HOME >> BIOLOGY >> NEWS
Brown team finds crucial protein role in deadly prion spread

PROVIDENCE, R.I. [Brown University] -- A single protein plays a major role in deadly prion diseases by smashing up clusters of these infectious proteins, creating the "seeds" that allow fatal brain illnesses to quickly spread, new Brown University research shows.

The findings are exciting, researchers say, because they might reveal a way to control the spread of prions through drug intervention. If a drug could be made that inhibits this fragmentation process, it could substantially slow the spread of prions, which cause mad cow disease and scrapie in animals and, in rare cases, Creutzfeldt-Jacob disease and kuru in humans.

Because similar protein replication occurs in Alzheimer's and Parkinson's diseases, such a drug could also slow progression of these diseases as well.

"The protein fragmentation we studied has a big impact on how fast prion diseases spread and may also play a role in the accumulation of toxic proteins in neurodegenerative diseases like Parkinson's," said Tricia Serio, an assistant professor in Brown's Department of Molecular Biology, Cell Biology and Biochemistry and lead researcher on the project.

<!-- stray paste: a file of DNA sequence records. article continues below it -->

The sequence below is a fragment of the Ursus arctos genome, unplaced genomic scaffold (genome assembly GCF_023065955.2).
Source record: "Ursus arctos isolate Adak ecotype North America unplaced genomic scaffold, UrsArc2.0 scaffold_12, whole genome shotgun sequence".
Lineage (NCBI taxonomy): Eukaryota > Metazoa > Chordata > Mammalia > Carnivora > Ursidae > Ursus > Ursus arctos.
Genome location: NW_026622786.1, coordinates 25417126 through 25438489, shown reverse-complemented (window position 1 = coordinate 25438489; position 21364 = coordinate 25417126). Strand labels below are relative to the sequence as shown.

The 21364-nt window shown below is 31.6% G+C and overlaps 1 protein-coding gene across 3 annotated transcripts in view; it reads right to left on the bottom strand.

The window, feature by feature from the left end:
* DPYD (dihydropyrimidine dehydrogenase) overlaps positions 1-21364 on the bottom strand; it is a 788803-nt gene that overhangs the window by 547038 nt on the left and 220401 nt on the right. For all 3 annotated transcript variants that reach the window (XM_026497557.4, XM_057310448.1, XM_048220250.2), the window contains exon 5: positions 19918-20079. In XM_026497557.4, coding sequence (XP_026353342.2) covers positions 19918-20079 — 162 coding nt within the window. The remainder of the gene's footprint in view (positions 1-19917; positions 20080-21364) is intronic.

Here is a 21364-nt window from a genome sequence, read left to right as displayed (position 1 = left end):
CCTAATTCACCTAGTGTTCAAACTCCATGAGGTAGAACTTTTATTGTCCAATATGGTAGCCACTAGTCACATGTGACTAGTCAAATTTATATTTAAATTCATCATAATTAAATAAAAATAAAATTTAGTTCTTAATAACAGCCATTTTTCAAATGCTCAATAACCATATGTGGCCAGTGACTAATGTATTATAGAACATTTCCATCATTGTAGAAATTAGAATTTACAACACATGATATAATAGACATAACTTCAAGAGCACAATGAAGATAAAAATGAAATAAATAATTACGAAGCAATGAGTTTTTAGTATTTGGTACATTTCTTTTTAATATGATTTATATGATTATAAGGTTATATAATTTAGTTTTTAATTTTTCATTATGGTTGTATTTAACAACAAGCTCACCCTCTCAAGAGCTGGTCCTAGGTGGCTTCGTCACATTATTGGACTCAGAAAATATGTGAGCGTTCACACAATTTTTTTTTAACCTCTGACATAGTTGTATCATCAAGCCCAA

The findings from Serio and her team, which appear online in PLoS Biology, build on their groundbreaking work published in Nature in 2005. That research showed that prions strange, self-replicating proteins that cause fatal brain diseases convert healthy protein into abnormal protein through an ultrafast process.

This good-gone-bad conversion is one way that prions multiply and spread disease. But scientists believe that there is another crucial step in this propagation process fragmentation of existing prion complexes. Once converted, the thinking goes, clusters of "bad" or infectious protein are smashed into smaller bits, a process that creates "seeds" so that prions multiply more quickly in the body. Hsp104, a molecule known to be required for prion replication, could function as this protein "
'"/>

Contact: Wendy Lawton
Wendy_Lawton@brown.edu
401-863-1862
Brown University
23-Jan-2007


Page: 1 2

Related biology news :

1. Brown rot shrivels prune production in California
2. Brown cancer biologists identify major player in cell growth
3. Bones in motion: Brown scientists to create new 3-D X-ray system
4. Genomic variation easier to identify with UCSD/Brown software
5. Brown scientists map structure of DNA-doctoring protein complex
6. Brown and OTS will jointly manage new ILTER network secretariat
7. Brownfields may turn green with help from Michigan State research
8. NIH grants $11 million to Brown University for cancer research
9. Prions rapidly remodel good protein into bad, Brown study shows
10. Brown-Harvard team solves mobile DNAs surgical sleight-of-hand
11. Brown wins major award to improve environment, protect RI health

Post Your Comments:
*Name:
*Comment:
*Email:
TAG: Brown team finds crucial protein role deadly prion spread